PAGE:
The Centennial Legacy: Equal opportunities to all its citizens?
|Title:||The Centennial Legacy: Equal opportunities to all its citizens?||Authors:||Bonnin, Christine
|Permanent link:||http://hdl.handle.net/10197/8651||Date:||2016||Abstract:||Moore Street in Dublin is best known as the location of the city’s oldest food market. But its location beside the General Post Office meant that it formed part of the stage on which the drama of the 1916 Rising was played out. It is central to the story of Easter Week because the leaders of the 1916 Rising issued their surrender from numbers 14-17 Moore Street. The street has thus assumed significance in national narratives of the Rising and ‘Irish’ identity, and has become a rallying point for campaigners who wish to recognise landmarks and sites associated with the insurrection and Ireland’s eventual independence. However, throughout the 20 th century this had become one of the most neglected parts of the inner city as focus shifted to addressing the housing crisis in the city through suburban developments and the creation of ‘new towns’ on the edge of the city.||Type of material:||Journal Article||Publisher:||Geographical Society of Ireland||Copyright (published version):||2016 the Authors||Keywords:||Dublin;Moore Street;1916 Rising;Urban reconstruction||DOI:||10.2014/igj.v4912.1238||Language:||en||Status of Item:||Peer reviewed|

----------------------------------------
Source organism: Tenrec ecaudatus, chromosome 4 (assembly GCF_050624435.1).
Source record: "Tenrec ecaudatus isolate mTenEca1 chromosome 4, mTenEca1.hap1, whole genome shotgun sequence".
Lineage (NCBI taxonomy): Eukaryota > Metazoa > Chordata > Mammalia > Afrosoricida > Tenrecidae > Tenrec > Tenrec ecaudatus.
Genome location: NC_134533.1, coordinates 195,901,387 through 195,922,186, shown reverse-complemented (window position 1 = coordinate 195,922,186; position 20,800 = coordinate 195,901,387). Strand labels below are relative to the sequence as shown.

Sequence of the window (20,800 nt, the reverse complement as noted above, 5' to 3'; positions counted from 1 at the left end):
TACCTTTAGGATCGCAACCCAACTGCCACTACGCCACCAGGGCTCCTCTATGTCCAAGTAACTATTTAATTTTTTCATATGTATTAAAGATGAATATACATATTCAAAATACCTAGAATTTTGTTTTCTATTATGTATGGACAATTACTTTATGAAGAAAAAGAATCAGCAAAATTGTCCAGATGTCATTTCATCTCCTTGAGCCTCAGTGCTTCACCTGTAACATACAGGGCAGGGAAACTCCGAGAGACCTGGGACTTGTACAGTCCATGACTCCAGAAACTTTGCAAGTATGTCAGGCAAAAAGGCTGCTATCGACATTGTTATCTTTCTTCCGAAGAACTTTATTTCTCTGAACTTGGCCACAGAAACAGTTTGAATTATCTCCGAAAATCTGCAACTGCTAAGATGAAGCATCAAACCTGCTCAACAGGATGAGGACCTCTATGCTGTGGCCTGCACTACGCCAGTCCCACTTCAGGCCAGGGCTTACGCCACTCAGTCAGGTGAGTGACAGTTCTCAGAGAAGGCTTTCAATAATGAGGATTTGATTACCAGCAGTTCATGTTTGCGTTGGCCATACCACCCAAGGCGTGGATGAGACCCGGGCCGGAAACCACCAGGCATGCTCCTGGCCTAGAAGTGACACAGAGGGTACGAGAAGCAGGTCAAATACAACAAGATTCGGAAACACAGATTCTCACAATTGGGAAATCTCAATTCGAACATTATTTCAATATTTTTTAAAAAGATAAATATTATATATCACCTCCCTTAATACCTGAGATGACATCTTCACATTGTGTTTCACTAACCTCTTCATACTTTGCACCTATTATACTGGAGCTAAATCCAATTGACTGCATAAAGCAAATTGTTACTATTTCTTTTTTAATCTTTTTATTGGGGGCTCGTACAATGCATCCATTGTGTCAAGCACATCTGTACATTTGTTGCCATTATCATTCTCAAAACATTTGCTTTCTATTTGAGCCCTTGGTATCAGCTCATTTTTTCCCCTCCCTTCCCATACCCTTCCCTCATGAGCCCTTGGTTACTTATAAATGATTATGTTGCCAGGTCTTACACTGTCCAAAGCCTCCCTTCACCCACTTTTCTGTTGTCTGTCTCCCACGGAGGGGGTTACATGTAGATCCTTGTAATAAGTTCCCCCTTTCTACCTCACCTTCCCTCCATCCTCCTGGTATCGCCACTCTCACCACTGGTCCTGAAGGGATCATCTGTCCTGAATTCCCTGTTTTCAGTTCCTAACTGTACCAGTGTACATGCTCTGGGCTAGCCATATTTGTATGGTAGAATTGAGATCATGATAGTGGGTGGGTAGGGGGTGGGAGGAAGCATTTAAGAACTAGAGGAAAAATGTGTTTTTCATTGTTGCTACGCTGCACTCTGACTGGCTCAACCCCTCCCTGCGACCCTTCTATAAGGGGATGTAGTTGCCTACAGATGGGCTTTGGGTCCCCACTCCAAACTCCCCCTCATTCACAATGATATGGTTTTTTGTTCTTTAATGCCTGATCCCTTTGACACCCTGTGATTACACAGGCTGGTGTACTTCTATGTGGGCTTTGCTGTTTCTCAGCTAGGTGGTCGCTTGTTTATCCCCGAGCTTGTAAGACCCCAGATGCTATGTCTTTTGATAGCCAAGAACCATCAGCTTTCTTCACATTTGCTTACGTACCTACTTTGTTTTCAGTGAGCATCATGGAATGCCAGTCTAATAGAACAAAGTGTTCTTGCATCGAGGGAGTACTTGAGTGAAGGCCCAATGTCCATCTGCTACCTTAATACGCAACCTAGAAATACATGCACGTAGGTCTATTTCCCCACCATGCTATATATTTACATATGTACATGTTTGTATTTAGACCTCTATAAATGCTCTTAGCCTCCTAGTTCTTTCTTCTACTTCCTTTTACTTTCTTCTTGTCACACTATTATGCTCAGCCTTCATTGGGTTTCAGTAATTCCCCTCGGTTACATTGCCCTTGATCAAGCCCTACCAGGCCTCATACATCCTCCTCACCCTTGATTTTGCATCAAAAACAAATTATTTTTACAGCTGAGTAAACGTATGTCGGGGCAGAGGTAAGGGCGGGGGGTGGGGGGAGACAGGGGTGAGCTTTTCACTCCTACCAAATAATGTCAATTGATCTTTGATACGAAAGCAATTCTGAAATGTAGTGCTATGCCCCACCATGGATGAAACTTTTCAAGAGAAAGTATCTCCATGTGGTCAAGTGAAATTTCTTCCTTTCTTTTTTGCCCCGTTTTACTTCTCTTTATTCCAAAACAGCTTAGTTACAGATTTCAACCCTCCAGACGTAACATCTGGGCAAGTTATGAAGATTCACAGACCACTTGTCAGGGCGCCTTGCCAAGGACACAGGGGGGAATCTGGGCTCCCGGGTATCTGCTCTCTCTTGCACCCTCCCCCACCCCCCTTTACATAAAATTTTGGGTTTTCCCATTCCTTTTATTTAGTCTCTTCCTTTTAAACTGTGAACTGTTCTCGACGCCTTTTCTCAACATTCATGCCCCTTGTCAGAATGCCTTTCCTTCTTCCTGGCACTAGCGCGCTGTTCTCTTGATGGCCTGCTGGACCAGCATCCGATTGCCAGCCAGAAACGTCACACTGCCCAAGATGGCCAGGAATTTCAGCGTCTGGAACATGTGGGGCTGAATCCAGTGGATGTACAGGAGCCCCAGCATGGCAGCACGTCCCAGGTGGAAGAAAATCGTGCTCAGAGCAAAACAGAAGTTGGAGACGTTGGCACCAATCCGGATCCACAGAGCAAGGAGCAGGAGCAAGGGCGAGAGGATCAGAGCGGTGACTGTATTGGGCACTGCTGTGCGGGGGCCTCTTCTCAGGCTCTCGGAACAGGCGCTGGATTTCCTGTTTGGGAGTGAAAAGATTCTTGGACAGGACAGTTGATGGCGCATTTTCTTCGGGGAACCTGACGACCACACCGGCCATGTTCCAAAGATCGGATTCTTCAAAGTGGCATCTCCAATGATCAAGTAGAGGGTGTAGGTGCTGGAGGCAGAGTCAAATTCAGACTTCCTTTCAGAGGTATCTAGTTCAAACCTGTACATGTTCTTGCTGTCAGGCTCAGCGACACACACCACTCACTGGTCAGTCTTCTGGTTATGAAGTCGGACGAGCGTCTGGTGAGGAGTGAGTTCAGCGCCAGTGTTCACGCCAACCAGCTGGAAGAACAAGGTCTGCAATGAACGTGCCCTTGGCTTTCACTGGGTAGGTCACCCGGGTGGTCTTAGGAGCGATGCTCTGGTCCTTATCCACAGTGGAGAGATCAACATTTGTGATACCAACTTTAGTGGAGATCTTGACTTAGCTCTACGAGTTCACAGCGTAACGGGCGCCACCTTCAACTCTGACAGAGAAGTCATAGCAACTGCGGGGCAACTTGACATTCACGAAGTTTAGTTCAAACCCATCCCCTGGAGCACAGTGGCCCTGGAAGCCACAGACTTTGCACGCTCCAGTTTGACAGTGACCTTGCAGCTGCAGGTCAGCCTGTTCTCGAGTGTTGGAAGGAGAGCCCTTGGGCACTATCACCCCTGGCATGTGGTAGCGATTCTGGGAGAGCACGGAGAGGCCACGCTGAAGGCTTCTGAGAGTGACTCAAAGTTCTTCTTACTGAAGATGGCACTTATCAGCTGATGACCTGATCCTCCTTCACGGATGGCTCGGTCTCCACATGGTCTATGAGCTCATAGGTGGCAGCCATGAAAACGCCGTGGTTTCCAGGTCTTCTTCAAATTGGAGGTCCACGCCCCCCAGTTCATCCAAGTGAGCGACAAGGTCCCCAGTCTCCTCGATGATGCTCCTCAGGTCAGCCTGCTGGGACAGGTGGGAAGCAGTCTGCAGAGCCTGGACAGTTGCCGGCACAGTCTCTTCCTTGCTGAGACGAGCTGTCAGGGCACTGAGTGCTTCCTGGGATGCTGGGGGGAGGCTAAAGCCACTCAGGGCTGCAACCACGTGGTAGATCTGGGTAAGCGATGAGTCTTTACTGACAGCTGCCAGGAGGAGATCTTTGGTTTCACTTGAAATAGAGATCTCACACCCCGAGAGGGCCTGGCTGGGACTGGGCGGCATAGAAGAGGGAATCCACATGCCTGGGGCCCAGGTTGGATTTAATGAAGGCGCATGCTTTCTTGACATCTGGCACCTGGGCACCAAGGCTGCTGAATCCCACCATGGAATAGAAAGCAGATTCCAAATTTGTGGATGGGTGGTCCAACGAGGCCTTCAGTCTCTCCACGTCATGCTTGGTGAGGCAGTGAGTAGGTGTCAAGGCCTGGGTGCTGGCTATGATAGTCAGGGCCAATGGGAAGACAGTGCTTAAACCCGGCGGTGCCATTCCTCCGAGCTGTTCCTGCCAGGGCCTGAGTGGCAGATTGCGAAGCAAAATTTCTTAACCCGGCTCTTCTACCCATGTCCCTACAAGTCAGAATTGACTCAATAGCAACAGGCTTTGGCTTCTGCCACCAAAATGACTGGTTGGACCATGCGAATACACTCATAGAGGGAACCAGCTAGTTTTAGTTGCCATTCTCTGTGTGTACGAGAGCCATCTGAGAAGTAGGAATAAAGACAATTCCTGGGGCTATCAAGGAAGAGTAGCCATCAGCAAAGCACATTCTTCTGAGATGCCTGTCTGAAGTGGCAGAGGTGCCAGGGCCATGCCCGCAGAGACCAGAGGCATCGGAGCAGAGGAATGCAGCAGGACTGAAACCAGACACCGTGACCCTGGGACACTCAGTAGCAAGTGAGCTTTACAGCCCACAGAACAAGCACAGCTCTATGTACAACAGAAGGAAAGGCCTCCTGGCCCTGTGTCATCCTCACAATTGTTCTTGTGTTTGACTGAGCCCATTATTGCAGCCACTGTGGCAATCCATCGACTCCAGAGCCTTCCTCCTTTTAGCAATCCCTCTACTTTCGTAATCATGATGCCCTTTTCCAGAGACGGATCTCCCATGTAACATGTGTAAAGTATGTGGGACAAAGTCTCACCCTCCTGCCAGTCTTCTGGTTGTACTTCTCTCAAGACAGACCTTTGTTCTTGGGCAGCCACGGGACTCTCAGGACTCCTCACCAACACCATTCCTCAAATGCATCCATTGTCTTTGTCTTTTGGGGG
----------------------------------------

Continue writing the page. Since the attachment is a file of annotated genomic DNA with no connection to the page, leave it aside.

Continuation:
|Appears in Collections:||Geography Research Collection|
Show full item record
This item is available under the Attribution-NonCommercial-NoDerivs 3.0 Ireland. No item may be reproduced for commercial purposes. For other possible restrictions on use please refer to the publisher's URL where this is made available, or to notes contained in the item itself. Other terms may apply.